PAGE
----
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  • Writer's pictureRevShirleyMurphy

Pray and Obey

What hasn’t yet changed in your life because you haven’t started praying for it?

Prayerlessness, of course, comes in varieties. Some almost never pray, proving that prayer is nothing more than a formality, a greeting card to God when they have time. Others only pray when they have some desperate and immediate need, treating prayer like a crisis-response line (and largely neglecting prayer otherwise). Others may pray regularly, but their prayers slowly devolve into repeated phrases that taste stale, impersonal, removed from real life. Even the best among us can sometimes swing between treasuring prayer when we think we really need it and skipping prayer when life seems to be going well.

Prayer, however, is not a last resort, but a first line of defence, because God is not a last resort, but the one to whom we look first. Prayer is powerful because God is the most powerful agent of change in any of our lives.

Oh, what peace we often forfeit Oh, what needless pain we bear All because we do not carry Everything to God in prayer.

Jesus confronted the threat of prayerlessness in his disciples, and in a way that should land with gravity and hope in the midst of our own trials and burdens.

Prayer is not a conversation we start. Rather, God takes the initiative. First, he has spoken. He has revealed himself to us in his world, and in his word, and in the Word. And through his word, illumined by his Spirit, he continues to speak. “See that you do not refuse him who is speaking” (Hebrews 12:25). His word is not dead and gone but “living and active, sharper than any two-edged sword, piercing to the division of soul and of spirit, of joints and of marrow, and discerning the thoughts and intentions of the heart” (Hebrews 4:12).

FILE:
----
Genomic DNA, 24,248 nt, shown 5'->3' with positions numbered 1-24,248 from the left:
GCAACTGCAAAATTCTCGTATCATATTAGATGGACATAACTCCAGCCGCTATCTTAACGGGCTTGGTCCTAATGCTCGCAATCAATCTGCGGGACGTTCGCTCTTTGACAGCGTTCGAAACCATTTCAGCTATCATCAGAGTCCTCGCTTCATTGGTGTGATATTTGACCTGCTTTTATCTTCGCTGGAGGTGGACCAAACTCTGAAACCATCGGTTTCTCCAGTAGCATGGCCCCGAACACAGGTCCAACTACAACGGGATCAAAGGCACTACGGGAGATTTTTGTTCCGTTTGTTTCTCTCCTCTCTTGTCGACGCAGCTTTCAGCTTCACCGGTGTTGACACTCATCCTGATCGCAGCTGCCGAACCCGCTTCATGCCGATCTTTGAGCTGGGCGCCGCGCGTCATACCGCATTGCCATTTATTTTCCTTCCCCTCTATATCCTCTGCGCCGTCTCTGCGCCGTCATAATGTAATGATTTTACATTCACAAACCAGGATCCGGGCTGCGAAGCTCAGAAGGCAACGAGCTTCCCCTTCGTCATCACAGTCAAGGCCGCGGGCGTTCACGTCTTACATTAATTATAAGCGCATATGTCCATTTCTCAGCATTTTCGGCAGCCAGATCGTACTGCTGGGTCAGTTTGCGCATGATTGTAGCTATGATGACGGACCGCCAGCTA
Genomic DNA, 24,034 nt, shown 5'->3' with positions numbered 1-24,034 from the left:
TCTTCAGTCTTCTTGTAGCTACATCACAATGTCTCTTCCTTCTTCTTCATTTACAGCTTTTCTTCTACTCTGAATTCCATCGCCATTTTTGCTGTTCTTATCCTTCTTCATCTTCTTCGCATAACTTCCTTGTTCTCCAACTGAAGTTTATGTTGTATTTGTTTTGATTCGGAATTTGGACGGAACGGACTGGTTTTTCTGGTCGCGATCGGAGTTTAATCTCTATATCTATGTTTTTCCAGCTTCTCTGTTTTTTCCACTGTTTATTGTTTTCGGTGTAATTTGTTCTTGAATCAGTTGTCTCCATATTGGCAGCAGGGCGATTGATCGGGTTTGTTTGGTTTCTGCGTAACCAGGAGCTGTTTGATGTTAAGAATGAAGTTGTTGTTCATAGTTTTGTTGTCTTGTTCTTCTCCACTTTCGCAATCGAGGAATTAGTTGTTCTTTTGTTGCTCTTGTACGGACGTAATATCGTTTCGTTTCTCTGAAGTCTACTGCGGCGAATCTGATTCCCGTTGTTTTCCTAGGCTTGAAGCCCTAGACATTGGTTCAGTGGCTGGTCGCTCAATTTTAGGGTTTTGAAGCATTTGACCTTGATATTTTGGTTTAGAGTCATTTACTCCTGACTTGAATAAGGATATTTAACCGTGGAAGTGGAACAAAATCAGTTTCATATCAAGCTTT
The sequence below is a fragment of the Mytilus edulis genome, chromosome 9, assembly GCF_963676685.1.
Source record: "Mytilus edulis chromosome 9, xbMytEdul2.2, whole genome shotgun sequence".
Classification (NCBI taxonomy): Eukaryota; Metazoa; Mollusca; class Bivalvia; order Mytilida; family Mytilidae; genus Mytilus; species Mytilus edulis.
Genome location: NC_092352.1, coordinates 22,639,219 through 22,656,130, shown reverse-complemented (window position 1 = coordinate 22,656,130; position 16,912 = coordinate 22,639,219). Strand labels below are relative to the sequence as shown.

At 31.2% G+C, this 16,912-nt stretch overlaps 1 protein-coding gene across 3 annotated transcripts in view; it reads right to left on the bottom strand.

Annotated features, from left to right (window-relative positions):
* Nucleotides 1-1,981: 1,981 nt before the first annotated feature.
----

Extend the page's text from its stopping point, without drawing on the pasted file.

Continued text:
And in his word, and by his Word, he extends to us this stunning offer: to have his ear.

When Esther learned of Haman’s plot to destroy the Jews, a great barrier stood before her. Mordecai directed her “to go to the king to beg his favour and plead with him on behalf of her people” (Esther 4:8).

Easier said than done.

Esther knew these were life-and-death stakes, not just for the Jews but for her: “If any man or woman goes to the king inside the inner court without being called, there is but one law — to be put to death, except the one to whom the king holds out the golden sceptre so that he may live.” And she knew the threat that lay before her: “But as for me, I have not been called to come in to the king these thirty days” (Esther 4:11). Yet in the end, in faith and courage, she resolved, “I will go to the king, though it is against the law, and if I perish, I perish” (Esther 4:16).